Again, I stress the importance of continuing the fight at the international level to promote cultural diversity. The work has not even begun yet. The next round of international negotiations is to start in November.

Yet, neither in the budget nor in the government's statements did I hear about the urgent need to act or did I see the budgeting of any major initiative to promote cultural diversity and to make sure that the respect of such diversity will become a precondition in the millennium negotiations that will begin in November.

I will conclude with a statement made in Paris by Agnès Maltais, the Quebec Minister of Culture and Communications, on March 10:

In a recent book, a French philosopher wrote that, in the context of globalization, it is in the interest of every country to listen to the nations that have always had to live with the profound and disturbing feeling of their own precariousness. Indeed, there is now a risk of overall levelling throughout the world.

Therefore, all peoples will ultimately feel what francophones in America have been feeling for so long. This is what led Alain Finkielkraut to use this eloquent line: We are all Quebeckers.

Foreign Publishers Advertising Services Act
Government Orders

12:45 p.m.

NDP

Wendy Lill Dartmouth, NS

Madam Speaker, I am pleased to rise today again to address Bill C-55 at third reading.

Unlike the government, the New Democratic Party commitment to preserving our culture in the face of American aggression is solid. We support this bill. We support Canadian culture.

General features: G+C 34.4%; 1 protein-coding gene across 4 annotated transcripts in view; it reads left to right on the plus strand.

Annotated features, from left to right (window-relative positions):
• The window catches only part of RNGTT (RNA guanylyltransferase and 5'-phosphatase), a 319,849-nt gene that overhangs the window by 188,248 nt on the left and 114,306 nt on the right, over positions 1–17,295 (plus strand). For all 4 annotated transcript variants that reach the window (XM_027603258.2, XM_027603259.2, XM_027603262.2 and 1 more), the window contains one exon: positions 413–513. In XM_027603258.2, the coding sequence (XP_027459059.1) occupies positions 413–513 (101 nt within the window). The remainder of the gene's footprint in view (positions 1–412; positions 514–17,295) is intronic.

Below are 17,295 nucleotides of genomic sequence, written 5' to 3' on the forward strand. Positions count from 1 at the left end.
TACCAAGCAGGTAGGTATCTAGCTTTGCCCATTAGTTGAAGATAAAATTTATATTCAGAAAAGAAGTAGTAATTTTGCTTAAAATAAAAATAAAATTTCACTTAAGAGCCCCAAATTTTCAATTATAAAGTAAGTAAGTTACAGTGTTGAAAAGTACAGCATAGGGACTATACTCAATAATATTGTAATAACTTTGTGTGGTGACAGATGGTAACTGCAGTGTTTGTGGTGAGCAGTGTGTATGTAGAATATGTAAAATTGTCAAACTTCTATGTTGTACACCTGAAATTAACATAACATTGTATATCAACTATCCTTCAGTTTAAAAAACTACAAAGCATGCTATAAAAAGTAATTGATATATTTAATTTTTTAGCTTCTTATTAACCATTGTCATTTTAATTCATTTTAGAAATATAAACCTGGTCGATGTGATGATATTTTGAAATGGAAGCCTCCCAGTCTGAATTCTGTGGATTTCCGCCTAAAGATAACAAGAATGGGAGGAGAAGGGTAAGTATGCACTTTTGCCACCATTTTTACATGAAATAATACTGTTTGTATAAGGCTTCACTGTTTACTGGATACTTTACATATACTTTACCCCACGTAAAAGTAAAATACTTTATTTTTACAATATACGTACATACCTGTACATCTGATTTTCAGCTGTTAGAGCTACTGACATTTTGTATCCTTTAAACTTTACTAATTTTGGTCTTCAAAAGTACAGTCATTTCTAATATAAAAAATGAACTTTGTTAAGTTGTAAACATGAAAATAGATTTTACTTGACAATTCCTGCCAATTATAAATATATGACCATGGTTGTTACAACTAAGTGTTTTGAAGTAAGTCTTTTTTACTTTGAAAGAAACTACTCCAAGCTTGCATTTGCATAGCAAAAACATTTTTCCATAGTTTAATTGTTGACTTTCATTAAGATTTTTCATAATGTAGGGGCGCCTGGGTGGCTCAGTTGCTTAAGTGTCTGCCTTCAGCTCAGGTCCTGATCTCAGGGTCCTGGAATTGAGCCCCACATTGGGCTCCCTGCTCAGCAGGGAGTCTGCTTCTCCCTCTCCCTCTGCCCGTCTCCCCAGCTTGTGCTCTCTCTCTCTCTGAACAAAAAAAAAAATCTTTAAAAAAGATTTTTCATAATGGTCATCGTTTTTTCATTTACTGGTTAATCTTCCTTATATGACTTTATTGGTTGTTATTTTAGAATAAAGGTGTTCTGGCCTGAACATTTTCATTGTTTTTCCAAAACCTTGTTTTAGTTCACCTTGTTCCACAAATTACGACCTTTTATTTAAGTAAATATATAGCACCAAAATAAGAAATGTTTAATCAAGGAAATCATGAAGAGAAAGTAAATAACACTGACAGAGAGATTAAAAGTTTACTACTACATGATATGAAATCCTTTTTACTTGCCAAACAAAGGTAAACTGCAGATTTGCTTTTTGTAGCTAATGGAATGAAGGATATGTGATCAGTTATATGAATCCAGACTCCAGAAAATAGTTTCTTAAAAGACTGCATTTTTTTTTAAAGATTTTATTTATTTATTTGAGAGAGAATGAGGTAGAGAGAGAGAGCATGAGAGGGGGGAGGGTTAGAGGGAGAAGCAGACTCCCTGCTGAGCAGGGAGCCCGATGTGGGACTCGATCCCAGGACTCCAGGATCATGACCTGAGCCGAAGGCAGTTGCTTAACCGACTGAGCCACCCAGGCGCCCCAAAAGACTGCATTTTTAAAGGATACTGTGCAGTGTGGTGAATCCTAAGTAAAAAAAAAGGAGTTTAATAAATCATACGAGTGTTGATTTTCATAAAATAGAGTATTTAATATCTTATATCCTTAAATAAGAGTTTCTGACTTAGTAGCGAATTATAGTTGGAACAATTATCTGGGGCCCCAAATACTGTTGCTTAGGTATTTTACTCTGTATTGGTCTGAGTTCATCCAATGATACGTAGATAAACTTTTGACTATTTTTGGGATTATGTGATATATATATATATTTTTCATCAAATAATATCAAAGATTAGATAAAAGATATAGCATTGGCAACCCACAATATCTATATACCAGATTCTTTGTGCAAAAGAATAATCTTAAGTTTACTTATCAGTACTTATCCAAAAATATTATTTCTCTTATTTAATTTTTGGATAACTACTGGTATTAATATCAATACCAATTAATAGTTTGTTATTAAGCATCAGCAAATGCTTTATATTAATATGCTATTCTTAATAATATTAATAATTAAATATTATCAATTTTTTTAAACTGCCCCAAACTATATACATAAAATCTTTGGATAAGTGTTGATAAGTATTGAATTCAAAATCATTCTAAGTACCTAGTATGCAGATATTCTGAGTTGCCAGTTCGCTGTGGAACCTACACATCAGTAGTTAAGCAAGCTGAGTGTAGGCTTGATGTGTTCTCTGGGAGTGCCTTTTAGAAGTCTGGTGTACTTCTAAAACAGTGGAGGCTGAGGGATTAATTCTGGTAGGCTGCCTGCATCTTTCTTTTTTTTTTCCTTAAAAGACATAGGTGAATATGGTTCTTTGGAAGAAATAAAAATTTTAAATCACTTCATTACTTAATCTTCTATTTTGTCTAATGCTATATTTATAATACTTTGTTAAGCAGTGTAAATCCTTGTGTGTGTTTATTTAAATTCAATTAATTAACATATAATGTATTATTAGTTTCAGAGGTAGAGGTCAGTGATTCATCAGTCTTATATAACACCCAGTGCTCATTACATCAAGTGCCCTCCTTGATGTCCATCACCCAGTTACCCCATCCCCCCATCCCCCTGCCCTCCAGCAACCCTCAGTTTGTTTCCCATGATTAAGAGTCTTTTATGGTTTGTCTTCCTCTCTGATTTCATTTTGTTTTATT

We are not happy with the reported government attempts, including its last minute amendment, to delay the proclamation of this bill. We are suspicious that the government will negotiate our culture away behind closed doors, much as the Mulroney Conservatives did in the free trade agreement.

We want stronger cultural protection under NAFTA, under the FTA, under the WTO and under every trade agreement that Canada is party to. These are not my thoughts alone.

I think it is important for us to understand the feelings of Canadians around this bill and about their opinions relating to the protection of cultural from Canadian foreign trade deals.

In the last week of February the standing committee on heritage toured Canada to seek input from interested Canadians on cultural policy and on such issues as Bill C-55. I think it is fitting for me to include some of these comments in this presentation. Anne Manuel from St. John's on February 22 said:

I'm not sure if everyone is familiar with this [bill]. Basically what it is to do, if everything works as planned, is prevent split-run magazines. Currently there are magazines like Sports Illustrated coming out of the United States that have set sizes for their advertising so that when they send the magazine into Canada, all they do is approach an advertiser and say, hey, we've got a half-page ad here, let's slip that Canadian ad right in there. They've already paid for the material to the freelance writer. They've already paid the managing editors and the editors to make sure the article looks perfect, and the photographer to make sure the photo looks perfect. They've already done all of that, so all the bills are paid.